In the E- and F-type MPP category, newer “F-500” ships use less fuel and have improved stowage capabilities, allowing them to command rates that are as much as 2.5 times higher than older versions, Prehm said. But they are not included in the TMI because there are not many of them and including them would skew the index.  

Consolidation and ship construction    

There are about 100 potential vessel operators in the sector, Hollaender said, but not all of them are active. The top 20, including BBC Chartering, COSCO, BigLift/Spliethoff, Zeamarine, and AAL control 68 percent of the segment’s tonnage, as “consolidation is in progress,” he said, noting that actual vessel utilization by the various operators is very difficult to assess due to the opacity of the segment. 

The MPP fleet is in the “sandwich position,” Hollaender said, faced with competition from container carriers; roll-on, roll-off (ro-ro) carriers; and bulkers. The bulk market is improving, which should percolate down to an improvement on the MPP side. Container carriers come after breakbulk cargo when business is down, but “[if] earnings go up, they will stop. They’d rather earn more on containers.” 

Toepfer clients who want to get into the MPP business find it uniquely difficult to navigate, Hollaender said. A Greek oil tanker operator or owner might need a staff of only four people to control a fleet, while an MPP operator will need engineers and other staff for a relatively small number of ships. “You need a method statement for a big piece of breakbulk cargo,” he said. “You don’t need that for carrying crude oil.”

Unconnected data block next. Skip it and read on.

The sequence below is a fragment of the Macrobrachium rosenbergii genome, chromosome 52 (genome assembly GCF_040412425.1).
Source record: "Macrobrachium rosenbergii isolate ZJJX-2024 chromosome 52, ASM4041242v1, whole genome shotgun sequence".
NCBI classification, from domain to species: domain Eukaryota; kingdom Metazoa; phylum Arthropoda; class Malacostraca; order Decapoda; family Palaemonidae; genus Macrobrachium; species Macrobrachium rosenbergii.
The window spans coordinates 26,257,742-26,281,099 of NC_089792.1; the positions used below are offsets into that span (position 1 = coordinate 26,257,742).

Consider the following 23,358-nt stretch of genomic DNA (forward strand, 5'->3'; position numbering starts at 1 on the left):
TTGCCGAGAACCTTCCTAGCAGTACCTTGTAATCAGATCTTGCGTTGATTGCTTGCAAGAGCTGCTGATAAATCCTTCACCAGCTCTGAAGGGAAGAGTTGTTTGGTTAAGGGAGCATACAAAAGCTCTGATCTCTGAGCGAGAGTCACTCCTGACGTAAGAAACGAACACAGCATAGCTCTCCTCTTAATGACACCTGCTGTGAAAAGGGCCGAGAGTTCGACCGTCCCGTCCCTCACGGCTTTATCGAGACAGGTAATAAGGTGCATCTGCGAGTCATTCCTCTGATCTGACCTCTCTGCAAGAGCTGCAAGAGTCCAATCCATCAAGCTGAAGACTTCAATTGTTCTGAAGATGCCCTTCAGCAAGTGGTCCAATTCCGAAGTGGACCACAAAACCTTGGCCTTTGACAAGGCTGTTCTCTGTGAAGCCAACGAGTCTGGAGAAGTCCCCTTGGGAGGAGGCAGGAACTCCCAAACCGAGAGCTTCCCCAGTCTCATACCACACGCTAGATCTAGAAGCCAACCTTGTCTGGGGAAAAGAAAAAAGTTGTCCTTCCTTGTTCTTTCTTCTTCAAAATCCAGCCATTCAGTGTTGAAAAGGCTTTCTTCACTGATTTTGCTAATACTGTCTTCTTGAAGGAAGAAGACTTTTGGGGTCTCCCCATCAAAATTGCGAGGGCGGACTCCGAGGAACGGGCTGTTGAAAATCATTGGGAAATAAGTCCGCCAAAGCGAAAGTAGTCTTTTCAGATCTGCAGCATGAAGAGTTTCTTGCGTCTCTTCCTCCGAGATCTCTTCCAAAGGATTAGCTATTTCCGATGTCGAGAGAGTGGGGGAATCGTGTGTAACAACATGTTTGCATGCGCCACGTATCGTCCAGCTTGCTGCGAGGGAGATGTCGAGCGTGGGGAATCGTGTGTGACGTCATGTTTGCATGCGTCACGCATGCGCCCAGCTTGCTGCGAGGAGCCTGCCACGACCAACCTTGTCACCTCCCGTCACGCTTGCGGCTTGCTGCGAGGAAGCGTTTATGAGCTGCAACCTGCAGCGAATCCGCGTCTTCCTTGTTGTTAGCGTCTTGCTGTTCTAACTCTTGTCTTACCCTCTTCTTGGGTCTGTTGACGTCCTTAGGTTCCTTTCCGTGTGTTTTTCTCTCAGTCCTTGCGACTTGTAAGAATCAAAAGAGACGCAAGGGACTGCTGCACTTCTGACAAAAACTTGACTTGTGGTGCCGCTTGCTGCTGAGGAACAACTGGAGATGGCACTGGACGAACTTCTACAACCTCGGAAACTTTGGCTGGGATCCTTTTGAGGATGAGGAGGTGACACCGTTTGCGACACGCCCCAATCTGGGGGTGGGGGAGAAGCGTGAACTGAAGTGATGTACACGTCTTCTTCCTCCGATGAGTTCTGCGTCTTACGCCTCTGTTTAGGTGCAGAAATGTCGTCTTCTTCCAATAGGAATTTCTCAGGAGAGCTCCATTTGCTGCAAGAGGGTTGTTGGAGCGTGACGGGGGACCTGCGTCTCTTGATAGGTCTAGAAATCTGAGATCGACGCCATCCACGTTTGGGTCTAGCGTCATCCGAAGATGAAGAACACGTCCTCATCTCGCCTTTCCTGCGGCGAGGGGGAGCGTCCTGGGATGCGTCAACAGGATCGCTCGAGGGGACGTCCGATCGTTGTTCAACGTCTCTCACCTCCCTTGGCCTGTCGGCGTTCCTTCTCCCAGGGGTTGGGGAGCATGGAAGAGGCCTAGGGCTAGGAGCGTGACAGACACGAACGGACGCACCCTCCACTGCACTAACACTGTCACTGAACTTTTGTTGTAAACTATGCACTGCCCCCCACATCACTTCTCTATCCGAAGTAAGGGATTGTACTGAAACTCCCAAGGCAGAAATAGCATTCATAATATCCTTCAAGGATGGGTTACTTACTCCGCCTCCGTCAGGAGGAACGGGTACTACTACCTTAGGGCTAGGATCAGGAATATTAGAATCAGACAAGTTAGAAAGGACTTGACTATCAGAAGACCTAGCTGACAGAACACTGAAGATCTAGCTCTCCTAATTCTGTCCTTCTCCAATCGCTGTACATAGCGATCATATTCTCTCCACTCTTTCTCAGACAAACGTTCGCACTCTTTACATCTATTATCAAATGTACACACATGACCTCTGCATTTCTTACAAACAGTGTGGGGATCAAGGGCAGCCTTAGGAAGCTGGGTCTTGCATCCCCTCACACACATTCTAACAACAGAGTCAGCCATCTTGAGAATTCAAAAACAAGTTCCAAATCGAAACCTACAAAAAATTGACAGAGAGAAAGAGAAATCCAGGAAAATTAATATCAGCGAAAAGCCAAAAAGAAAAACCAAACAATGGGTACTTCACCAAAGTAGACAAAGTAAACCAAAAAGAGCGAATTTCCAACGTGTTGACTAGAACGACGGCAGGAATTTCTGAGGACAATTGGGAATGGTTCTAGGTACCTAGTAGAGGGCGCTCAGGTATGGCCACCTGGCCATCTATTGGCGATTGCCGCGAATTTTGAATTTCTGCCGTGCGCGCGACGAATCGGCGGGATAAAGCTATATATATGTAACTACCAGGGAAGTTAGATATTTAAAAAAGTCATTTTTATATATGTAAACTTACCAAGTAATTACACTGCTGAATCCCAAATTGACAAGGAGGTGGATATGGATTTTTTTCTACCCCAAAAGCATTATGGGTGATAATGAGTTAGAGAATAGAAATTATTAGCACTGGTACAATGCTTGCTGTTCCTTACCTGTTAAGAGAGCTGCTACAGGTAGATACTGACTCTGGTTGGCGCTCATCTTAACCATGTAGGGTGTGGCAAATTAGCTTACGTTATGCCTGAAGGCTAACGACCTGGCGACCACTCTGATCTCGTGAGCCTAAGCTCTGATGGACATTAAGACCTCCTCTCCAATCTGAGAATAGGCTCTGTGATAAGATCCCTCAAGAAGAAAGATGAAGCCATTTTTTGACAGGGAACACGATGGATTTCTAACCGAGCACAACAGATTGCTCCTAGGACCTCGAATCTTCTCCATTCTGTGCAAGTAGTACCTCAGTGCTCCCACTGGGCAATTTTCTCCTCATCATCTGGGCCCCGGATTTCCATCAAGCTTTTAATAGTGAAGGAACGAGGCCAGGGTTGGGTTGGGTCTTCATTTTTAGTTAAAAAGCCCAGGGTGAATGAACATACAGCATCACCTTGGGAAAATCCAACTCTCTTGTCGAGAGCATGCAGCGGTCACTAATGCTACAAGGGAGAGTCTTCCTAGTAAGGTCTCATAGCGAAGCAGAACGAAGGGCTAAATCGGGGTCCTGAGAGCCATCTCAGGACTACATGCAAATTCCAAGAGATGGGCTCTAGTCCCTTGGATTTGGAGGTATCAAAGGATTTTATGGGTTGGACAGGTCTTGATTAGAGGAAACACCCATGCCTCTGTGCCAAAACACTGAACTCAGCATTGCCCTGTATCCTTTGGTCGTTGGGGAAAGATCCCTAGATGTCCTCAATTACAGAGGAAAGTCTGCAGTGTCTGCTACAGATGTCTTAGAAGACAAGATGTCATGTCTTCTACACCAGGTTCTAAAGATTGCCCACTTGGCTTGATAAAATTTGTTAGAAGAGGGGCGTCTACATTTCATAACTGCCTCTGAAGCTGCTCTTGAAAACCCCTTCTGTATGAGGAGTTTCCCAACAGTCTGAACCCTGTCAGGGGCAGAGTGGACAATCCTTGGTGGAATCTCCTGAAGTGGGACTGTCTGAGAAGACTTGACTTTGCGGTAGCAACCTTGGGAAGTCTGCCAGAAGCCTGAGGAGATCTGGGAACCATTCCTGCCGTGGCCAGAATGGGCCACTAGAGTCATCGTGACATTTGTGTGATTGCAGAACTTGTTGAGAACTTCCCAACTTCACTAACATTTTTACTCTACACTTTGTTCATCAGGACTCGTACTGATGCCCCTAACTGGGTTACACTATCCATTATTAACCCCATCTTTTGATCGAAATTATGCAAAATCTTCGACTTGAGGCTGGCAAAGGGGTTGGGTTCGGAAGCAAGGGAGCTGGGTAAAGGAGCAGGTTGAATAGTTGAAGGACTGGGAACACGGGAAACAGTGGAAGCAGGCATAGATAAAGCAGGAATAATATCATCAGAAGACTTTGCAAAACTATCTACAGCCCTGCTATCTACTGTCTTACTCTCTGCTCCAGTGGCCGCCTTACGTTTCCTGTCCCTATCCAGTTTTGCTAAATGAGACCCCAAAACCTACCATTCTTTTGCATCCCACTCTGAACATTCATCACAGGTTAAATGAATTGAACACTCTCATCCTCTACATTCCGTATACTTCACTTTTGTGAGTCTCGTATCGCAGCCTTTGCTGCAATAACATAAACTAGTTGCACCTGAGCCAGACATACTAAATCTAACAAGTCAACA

For more than a decade, little has changed in MPP ship design, but now real innovation will change ship construction, Hollaender said. However, the shipyards are receiving quote requests but no orders. Owners appear to be waiting until the effects of the IMO 2020 mandate on total costs are understood, as well as for clarification on long-term decarbonization requirements and what that will mean for propulsion systems.

Despite a lack of orders, shipbuilding prices are not falling, Hollaender said. Meanwhile, there is no yard space open for installing scrubbers or BWTs. Regulations requiring retrofits might trigger more scrapping, he said. Meanwhile, the orderbook stands at a slim 2.1 percent of the MPP segment, according to Toepfer. 

As to whether cargo rates might be affected by bunker clauses, effectively giving carriers an excuse to raise pricing via fuel surcharges, Hollaender said this was unlikely. “Bunker surcharges are based on bunker cost increases and there’s not a lot of earning possibilities for operators. If the bunker surcharge is too high, people will go elsewhere,” he said.

Demand indicators

Key demand indicators for the MPP sector are positive, with many large industrial projects tendering or close to it, Hollaender said. Global electricity consumption is expected to double by 2050, and much of the related equipment will have to be carried from manufacturer to installation sites around the world, particularly China and Southeast Asia. 

The Baltic Dry Index is at a five-year high, which means bulkers are busy in their own segment and not competing for breakbulk and project cargo. MPP charter rates are stable and slowly rising, implying some trust in the market. Vessel operators are taking long-term charters — as long as 24 months for F-type ships — at spot market prices, Prehm said. 

Negatives that could damage the outlook include political uncertainty and war risk, rising trade tensions, and a macro-level slowdown in GDP growth. 

All things considered, Hollaender and Prehm told the conference they are cautiously optimistic about the sector. 

Contact Janet Nodar at and follow her on Twitter: @janet_nodar.